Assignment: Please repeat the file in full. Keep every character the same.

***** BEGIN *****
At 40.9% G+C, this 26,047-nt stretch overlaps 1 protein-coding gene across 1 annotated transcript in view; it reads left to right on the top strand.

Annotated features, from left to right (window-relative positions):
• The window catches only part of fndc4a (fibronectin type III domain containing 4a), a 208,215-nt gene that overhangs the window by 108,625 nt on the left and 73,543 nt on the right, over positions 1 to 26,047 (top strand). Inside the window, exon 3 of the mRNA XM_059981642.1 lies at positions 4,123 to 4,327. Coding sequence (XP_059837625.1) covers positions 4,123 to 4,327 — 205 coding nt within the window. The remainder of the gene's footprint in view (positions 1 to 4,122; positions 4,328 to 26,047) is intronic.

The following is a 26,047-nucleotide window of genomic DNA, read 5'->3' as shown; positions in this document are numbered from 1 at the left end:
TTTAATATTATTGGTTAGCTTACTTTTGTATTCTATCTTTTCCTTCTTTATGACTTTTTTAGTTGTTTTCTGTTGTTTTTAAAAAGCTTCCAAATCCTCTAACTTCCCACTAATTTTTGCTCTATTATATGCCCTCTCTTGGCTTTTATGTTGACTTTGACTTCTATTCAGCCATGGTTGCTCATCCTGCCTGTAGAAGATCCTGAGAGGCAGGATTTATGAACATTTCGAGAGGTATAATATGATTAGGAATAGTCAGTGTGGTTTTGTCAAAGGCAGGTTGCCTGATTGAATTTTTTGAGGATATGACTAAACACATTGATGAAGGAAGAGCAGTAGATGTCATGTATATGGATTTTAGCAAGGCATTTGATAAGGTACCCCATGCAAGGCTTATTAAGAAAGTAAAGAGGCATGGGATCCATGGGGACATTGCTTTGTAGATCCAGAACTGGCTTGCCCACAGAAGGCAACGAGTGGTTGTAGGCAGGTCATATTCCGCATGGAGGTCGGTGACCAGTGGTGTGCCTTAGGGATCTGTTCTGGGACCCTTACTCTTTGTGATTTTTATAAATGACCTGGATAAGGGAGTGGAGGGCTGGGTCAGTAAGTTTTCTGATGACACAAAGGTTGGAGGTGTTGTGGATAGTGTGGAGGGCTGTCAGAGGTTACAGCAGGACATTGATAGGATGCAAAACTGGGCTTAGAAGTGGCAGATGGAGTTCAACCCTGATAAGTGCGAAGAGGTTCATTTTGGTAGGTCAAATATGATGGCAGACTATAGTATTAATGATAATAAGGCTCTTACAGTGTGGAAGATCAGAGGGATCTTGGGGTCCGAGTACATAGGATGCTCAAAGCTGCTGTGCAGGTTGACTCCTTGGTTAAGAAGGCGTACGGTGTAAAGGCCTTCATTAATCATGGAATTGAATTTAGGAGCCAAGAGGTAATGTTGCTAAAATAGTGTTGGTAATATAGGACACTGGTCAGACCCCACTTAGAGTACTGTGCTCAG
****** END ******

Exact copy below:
At 40.9% G+C, this 26,047-nt stretch overlaps 1 protein-coding gene across 1 annotated transcript in view; it reads left to right on the top strand.

Annotated features, from left to right (window-relative positions):
• The window catches only part of fndc4a (fibronectin type III domain containing 4a), a 208,215-nt gene that overhangs the window by 108,625 nt on the left and 73,543 nt on the right, over positions 1 to 26,047 (top strand). Inside the window, exon 3 of the mRNA XM_059981642.1 lies at positions 4,123 to 4,327. Coding sequence (XP_059837625.1) covers positions 4,123 to 4,327 — 205 coding nt within the window. The remainder of the gene's footprint in view (positions 1 to 4,122; positions 4,328 to 26,047) is intronic.

The following is a 26,047-nucleotide window of genomic DNA, read 5'->3' as shown; positions in this document are numbered from 1 at the left end:
TTTAATATTATTGGTTAGCTTACTTTTGTATTCTATCTTTTCCTTCTTTATGACTTTTTTAGTTGTTTTCTGTTGTTTTTAAAAAGCTTCCAAATCCTCTAACTTCCCACTAATTTTTGCTCTATTATATGCCCTCTCTTGGCTTTTATGTTGACTTTGACTTCTATTCAGCCATGGTTGCTCATCCTGCCTGTAGAAGATCCTGAGAGGCAGGATTTATGAACATTTCGAGAGGTATAATATGATTAGGAATAGTCAGTGTGGTTTTGTCAAAGGCAGGTTGCCTGATTGAATTTTTTGAGGATATGACTAAACACATTGATGAAGGAAGAGCAGTAGATGTCATGTATATGGATTTTAGCAAGGCATTTGATAAGGTACCCCATGCAAGGCTTATTAAGAAAGTAAAGAGGCATGGGATCCATGGGGACATTGCTTTGTAGATCCAGAACTGGCTTGCCCACAGAAGGCAACGAGTGGTTGTAGGCAGGTCATATTCCGCATGGAGGTCGGTGACCAGTGGTGTGCCTTAGGGATCTGTTCTGGGACCCTTACTCTTTGTGATTTTTATAAATGACCTGGATAAGGGAGTGGAGGGCTGGGTCAGTAAGTTTTCTGATGACACAAAGGTTGGAGGTGTTGTGGATAGTGTGGAGGGCTGTCAGAGGTTACAGCAGGACATTGATAGGATGCAAAACTGGGCTTAGAAGTGGCAGATGGAGTTCAACCCTGATAAGTGCGAAGAGGTTCATTTTGGTAGGTCAAATATGATGGCAGACTATAGTATTAATGATAATAAGGCTCTTACAGTGTGGAAGATCAGAGGGATCTTGGGGTCCGAGTACATAGGATGCTCAAAGCTGCTGTGCAGGTTGACTCCTTGGTTAAGAAGGCGTACGGTGTAAAGGCCTTCATTAATCATGGAATTGAATTTAGGAGCCAAGAGGTAATGTTGCTAAAATAGTGTTGGTAATATAGGACACTGGTCAGACCCCACTTAGAGTACTGTGCTCAG